Danny Maron, owner/trainer of Ideal Forklift Training in Canada’s national capital, is an independent consultant, providing the education lift truck operators require, to businesses and government, to minimise the chance of incidents in the workplace. Before founding Ideal in 2000, Danny was a trainer at Canada’s largest forklift dealer.
After all the forklift safety training sessions I have held over the past 22+ years, I have come to the conclusion that the narrow-aisle reach or stand-up counterbalance trucks have the steepest learning curve of all powered industrial trucks. Some of the longest days are days where I am called upon to train five staff on either of these two forklifts, and no-one has any experience operating any forklifts of any class or style.
Theory is not the problem as they all turn in excellent results; however, after demonstrating the task required, they all seem to turn their backs when asked who is going to go first. All staff of all genders and of all ages seem to avoid being the first, so that is where I have decided to start from scratch.
After a brief orientation, I focus on the driving. The first task is to have each of the staff drive the reach truck down an aisle in the forward direction as I walk slightly off to the side and behind them. They all operate the truck like drunken soldiers, weaving to the left and right as the proceed down the aisle. But first, they push the multi-function controller too forcibly and accelerate very quickly, get a jolt, get scared and stop. I tell them to find that magic sweet spot at a pace they are comfortable driving and if they want to go faster, or slower, adjust accordingly.
Each takes their turn with similar results and everyone is laughing at each other’s performances. So far, a good time to be had by all. But next, comes the hydraulics. The subsequent step is for them to drive down the aisle until the end, turn left, turn left again and proceed up the next aisle until the end, and then do the same in reverse. Now the trainees have become accustomed to the speed and steering and all is well. They have all mastered the braking; now we get on with the plugging. Seems that plugging always wins.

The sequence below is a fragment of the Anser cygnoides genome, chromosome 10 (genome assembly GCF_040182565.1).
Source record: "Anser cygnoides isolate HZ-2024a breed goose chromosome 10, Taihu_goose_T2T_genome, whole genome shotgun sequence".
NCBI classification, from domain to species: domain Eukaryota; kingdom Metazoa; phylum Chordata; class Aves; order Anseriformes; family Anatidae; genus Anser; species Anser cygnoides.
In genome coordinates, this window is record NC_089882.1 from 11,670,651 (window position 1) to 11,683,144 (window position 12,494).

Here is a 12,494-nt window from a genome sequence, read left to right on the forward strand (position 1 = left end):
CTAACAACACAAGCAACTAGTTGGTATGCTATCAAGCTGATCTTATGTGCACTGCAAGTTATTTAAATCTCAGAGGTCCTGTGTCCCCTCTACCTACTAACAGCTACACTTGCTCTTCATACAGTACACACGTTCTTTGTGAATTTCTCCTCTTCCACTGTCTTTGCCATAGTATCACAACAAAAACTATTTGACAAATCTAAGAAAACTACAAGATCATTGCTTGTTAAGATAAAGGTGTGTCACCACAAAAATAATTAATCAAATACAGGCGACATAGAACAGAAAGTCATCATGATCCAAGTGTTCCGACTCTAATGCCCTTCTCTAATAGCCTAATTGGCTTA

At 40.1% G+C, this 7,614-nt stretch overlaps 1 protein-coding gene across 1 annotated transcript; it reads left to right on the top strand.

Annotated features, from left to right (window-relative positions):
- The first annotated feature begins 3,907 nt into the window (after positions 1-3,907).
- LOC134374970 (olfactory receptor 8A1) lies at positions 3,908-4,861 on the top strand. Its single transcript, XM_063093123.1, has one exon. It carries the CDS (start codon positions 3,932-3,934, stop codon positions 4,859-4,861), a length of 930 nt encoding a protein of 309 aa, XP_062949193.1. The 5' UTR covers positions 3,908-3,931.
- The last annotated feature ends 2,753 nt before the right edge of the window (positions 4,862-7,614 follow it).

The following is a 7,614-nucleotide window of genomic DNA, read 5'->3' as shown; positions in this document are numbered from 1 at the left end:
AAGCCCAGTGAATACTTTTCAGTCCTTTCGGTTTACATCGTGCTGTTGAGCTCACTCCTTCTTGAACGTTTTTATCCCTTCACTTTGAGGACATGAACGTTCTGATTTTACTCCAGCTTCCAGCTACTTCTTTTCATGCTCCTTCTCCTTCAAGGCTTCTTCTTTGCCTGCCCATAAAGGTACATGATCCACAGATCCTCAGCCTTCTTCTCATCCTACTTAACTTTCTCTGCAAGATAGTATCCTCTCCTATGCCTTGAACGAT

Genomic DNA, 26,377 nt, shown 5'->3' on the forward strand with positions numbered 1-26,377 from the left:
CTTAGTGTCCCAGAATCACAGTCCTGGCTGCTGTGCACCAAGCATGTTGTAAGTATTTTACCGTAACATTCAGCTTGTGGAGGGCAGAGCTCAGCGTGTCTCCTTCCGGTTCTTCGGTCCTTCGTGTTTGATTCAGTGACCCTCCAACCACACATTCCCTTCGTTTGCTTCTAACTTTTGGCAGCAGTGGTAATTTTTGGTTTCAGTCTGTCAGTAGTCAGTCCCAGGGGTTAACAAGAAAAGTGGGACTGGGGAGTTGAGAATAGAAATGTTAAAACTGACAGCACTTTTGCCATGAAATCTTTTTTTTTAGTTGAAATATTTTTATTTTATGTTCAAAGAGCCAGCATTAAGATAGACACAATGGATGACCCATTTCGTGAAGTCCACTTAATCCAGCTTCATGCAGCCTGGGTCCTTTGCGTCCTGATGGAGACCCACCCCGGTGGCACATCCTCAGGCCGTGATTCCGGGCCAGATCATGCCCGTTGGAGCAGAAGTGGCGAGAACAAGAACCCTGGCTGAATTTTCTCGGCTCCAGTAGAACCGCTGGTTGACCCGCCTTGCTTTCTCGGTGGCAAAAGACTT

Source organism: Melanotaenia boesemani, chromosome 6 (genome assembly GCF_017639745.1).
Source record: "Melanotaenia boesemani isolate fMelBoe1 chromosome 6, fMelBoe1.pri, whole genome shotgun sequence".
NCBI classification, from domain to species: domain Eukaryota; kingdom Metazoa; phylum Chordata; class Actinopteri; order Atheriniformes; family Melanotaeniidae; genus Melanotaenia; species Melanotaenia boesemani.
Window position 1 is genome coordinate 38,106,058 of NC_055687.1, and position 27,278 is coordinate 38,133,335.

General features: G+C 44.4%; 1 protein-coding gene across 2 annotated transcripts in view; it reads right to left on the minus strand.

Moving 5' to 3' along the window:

Next, we demonstrate the lift/lower, tilt front/back or up/down, extend out/retract, and the sideshifter if equipped. Then, they each hop on board and, under my direction, they perform all the hydraulic functions in the aisle without any movement.
Next, we start with either the lowest bin or a pallet on the floor, and they must grab the pallet without hitting the pallet or the rack with the outriggers as they painfully watch the forks pass through the pallet spaces. This is what we call multi-tasking in the forklift training business. Now, they must operate the forklift as done previously. For some reason, using the tiller and the multi-function control lever simultaneously creates much trauma for the staff as their multi-tasking skills have been shot out the window. Working the tiller and lever at the same time appears to be a difficult task for these new students and that creates a nightmare for them. However, while operating up/down the aisles, instead of directing the controller to the 12, 3, 6, 9 positions, they tend to direct the controller at the 10.30 position, causing the truck to move while the forks are rising in the air. And then, they have to place the pallet back from where it was taken, and obviously, they cannot align the truck with the open space; usually, because they cut too early.
We then repeat the same process but grabbing the pallet from the next bin up and so on, until we arrive at the top bin where they must perform the task on their own - all this, multiplied five times. All the while, I walk alongside, coaching and supervising. What a day, what a day!
Ninety percent of the staff do not receive full competency, although very few fail. This class of truck is foreign to them as they have never operated anything remotely similar. At first, they can only perform the most basic of tasks. For anything more difficult that they feel uneasy with, a second competent person must be present to coach and supervise until such time as the operator feels comfortable enough to perform such tasks on their own.
And for me, I cannot wait to get back home.